While financial literacy is low among U.S. consumers, most consumers want to better understand personal finance, especially younger generations who also have higher expectations for digital. According to a survey by Experian, three out of four Gen Zers think high schools should require financial classes, and nearly half (49%) have an interest in learning.

Removing the ‘Shame Factor’ From Personal Finance Apps

Basic digital banking features like mobile check deposit, viewing account balances and transferring funds between accounts will not help consumers on their financial wellness journey. They’re table stakes and not nearly innovative enough to create greater engagement.

To aid consumers on their financial wellness journey, financial institutions must implement features similar to a fitness app. And they must remove the shame inherent in current transaction-focused PFMs.

Consider how a fitness app functions. It rewards users for meeting specific goals and encourages positive behavior. What it doesn’t do is remind them of bad choices. Imagine if a fitness app constantly reminded you of how many calories you consumed rather than how many steps you took. Consumers will eventually avoid that app.

Now, consider how a typical PFM functions. For most, they simply provide you with spending data—how many times you went to the Starbucks drive thru and bought a $5 coffee rather than putting that $5 towards your savings goals. This isn’t exactly encouraging and is perhaps a primary reason why consumers are not engaging with their banking apps.

How can credit unions change this?

Increasing Engagement Through Gamification

User engagement is higher through the use of gamification. But what exactly is gamification?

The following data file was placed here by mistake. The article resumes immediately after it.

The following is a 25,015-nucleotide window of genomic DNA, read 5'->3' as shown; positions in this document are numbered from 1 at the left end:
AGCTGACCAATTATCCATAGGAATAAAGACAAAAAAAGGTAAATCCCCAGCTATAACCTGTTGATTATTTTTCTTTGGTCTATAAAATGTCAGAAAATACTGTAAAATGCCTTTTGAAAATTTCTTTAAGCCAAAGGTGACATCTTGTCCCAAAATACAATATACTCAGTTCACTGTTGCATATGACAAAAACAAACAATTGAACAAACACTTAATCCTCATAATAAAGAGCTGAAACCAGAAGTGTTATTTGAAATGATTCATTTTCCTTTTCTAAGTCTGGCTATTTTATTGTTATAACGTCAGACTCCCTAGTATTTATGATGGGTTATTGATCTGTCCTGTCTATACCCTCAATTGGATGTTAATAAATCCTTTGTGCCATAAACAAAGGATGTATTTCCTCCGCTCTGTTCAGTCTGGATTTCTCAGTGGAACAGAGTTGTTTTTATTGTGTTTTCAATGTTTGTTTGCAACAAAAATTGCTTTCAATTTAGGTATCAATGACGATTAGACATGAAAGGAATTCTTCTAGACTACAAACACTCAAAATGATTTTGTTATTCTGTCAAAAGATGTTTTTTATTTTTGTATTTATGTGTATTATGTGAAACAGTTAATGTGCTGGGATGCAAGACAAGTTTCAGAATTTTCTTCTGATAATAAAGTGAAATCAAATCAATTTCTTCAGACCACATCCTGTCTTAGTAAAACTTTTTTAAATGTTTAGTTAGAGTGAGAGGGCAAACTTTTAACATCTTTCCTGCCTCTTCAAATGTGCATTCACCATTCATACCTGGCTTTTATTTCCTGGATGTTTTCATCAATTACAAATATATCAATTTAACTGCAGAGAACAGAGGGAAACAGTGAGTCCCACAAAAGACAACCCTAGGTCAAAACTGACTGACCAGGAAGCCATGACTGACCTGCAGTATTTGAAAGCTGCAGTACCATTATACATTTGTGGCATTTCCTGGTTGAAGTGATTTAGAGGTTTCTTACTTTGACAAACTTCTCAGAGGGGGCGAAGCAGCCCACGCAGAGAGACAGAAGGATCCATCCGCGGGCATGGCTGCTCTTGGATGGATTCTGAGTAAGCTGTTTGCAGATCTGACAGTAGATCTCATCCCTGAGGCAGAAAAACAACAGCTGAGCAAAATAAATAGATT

Since its introduction over 20 years ago, gamification is one of the most popular buzzwords of our century. Companies across all industries are prioritizing gamification to increase engagement and drive business growth. Credit unions should be, too.

The problem with the term gamification is that many believe it’s more for video gaming. For banking apps, the common misconception is that it’s turning an app into a game. This isn’t the case.

Put simply, gamification is taking an everyday task—like banking—and making it fun and engaging through things like rewards or levels. It’s also taking a different look at a certain function and reimagining it for today’s consumers and their specific needs or expectations. For instance, as financial wellness gains traction, gamification is a way for credit unions to improve stagnant banking apps and turn them into an engagement tool. After all, credit unions are now in direct competition with nonbanks and digital disruptors. Their future depends on this.

To remain relevant, credit unions must combine the desire for personalized financial guidance with a gamified digital approach, such as a Financial Health Level, focused on helping to improve a member’s financial life.

Personalization is the key. Credit unions must have a leveling system that is based completely on each member’s financial lifestyle. Simply showing how much they’ve saved isn’t helpful. Customizing and personalizing to show how much closer they are to having an emergency fund based specifically on their income and debt obligations is helpful.

By combining the importance of financial wellness with gamification and personalization, users not only have a more interactive and engaging way to bank, but they’re also able to improve their financial health in a less stressful and more meaningful way. It’s a win-win for both credit unions and their members that will lead to a brighter future.

Parker Graham is founder/CEO of Finotta, a personalized digital finance platform provider.